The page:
Homeward Sketches.


Device Companion App UX/UI Case Study

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The world population is getting older. Our parents and grandparents are also living longer. With that comes new challenges in medicine and society. How do we best care for people who can no longer perform all of the tasks they used to? Those who need around the clock care? Those who have memory loss?

One of the symptoms that arises as a result of dimentia, Alzheimer’s Disease is that patients tend to wander. The science is still on going as to why these people wander but when these people realize they are not in familiar territory it is very stressful.

Rather than being picked up by a emergency worker, such as a police officer, fire fighter, or ambulance, a better option is to gently be guided back to their residence by a device and companion app. This solution seeks to locate the person by GPS, let them talk to a caregiver via the app, and guide them gently back home.

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The Process

This project was completed for the course “YSDN 3006 — Advanced Models and Speculative Interfaces - Visual Interaction Design.” A course focused on generating new data visualization models past the usual bar charts, pie graphs, and other excel templates. The brief for the project was to produce an internet connected device that has a mobile companion app.

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Product Features & Attributes

People with dementia tend to wander. The physical product is a activity tracker that is worn on the wrist (as a watch or bracelet) or on the finger as a ring; whatever is the most familiar to the resident. The physical device will collect data such as heart rate, activity (motion, steps, etc.), sleep data, and location. This device will also have a speaker and microphone for two-way communication to and from the resident to the caregivers.

That data is collected then processed and visualized in the companion app to give the caretaker the most important and accurate representation of their residents’ emotional and physical health to lessen the changes of wandering but also to deal with the wander when it occurs.

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Initial sketches, lo-fi wireframes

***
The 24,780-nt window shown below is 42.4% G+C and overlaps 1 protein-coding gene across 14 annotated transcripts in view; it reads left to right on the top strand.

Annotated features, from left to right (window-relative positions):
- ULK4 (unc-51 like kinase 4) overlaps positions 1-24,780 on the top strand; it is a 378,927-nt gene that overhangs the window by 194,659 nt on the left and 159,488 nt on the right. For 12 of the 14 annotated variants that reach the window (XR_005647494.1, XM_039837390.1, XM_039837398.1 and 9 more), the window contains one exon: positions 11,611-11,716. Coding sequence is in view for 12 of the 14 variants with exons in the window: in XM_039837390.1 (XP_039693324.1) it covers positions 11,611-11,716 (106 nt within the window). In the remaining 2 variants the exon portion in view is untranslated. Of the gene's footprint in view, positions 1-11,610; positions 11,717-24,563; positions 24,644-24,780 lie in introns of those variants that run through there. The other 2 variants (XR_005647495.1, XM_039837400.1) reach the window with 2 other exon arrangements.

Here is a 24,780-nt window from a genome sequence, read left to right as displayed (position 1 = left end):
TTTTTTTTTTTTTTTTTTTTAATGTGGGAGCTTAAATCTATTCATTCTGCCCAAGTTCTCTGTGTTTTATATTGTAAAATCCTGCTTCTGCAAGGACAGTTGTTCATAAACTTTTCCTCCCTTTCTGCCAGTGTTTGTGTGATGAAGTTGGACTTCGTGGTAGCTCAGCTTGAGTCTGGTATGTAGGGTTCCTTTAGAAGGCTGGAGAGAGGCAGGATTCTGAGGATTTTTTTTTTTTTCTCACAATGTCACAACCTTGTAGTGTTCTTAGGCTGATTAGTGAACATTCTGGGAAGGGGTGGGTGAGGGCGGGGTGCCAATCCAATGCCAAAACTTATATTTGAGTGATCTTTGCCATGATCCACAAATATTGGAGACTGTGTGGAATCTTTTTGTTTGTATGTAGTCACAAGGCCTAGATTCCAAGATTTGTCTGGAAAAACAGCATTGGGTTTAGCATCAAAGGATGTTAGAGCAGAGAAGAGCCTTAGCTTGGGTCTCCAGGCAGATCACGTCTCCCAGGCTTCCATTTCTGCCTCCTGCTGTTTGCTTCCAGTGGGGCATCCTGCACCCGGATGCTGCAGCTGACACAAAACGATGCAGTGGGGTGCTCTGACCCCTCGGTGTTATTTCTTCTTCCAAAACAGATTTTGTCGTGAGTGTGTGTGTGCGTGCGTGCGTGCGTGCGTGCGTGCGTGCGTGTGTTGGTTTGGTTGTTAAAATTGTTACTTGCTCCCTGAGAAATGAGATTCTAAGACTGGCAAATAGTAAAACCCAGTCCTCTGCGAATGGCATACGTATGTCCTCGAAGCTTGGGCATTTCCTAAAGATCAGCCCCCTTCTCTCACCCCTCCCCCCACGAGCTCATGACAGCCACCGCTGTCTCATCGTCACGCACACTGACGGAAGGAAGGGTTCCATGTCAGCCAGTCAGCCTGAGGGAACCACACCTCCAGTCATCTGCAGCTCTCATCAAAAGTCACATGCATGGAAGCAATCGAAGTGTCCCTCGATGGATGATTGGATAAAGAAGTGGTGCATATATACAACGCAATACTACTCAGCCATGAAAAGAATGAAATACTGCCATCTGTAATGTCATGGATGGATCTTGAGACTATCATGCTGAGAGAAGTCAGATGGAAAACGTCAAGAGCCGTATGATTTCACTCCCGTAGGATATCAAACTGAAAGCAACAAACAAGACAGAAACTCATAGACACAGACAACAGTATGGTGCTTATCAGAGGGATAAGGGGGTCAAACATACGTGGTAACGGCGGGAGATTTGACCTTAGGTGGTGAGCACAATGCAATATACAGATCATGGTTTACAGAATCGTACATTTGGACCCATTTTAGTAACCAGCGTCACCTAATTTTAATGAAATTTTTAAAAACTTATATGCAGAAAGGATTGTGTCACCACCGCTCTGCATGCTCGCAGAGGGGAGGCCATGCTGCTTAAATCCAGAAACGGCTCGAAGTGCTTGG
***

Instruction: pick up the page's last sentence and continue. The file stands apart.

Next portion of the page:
The main data visualization is an atomic model of people’s safety. If you remember back to high school science, the Rutherford model acts as a conceptual basis behind the visual. The further the resident is from the center the more attention is deserved by the caregivers.

The secondary visualization is a modified scatter-plot. The resident’s health is represented on x and y axes showing the emotional well-being on the x-axis and the physical well- being being shown on the y-axis.

The tertiary visualization is a series of radar charts to display the resident’s changes over time and the caretaker can adjust things if necessary.

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Visual Research

For the visual research, I scoured dribbble and Bēhance for ideas and general feel of healthcare and medical apps. I generally found lighter colour schemes with blues and corals and purples being dominant highlight/action colours.

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This is how the app looked when presented to the class on 2018-11-29. Since I lost a week due to travel, this was the first time I got real feedback on the visual models and processes I used inside the app.

Overall, it went well (even though I was in the throws of a pneumonia haze at the time). There were a few things that needed to be changed but the UI and UX were generally well received.

The feedback was invaluable to change the thinking I had at the time of making the app prototype. Another eyes are necessary for design; the more sets of eyes, the better the design will be.

Initial High Fidelity Sketch Prototype

An overview of the app's screens.
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There were a few things that I needed to shore up for the final submission. To the right are the notes I took during the presentation.

Some of the things that I needed to change were throwing out the dashboard for the main visualization screen, making the missing resident more prominent, and adding legends.

Castle's side drawer interface before refinements.
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The Solution

I made quite a few refinements and changes to the V1 design. The most major being the dashboard change. This dashboard shows the caretaker more quickly what they need to know.

I changed the colour indicators so they were more clear with explanations being found in the information button.

The all residents pane has been taken out in favour of just touching the graph for the resident you want or using the dashboard screen if you know their name.

I also decided to keep the double navigation. Yes, yes, it’s bad form but I defend it by saying that it is the clearest and quickest way of navigating between those patient’s graphs.

Final Sketch Prototype

An overview of the app's complete screen layout.
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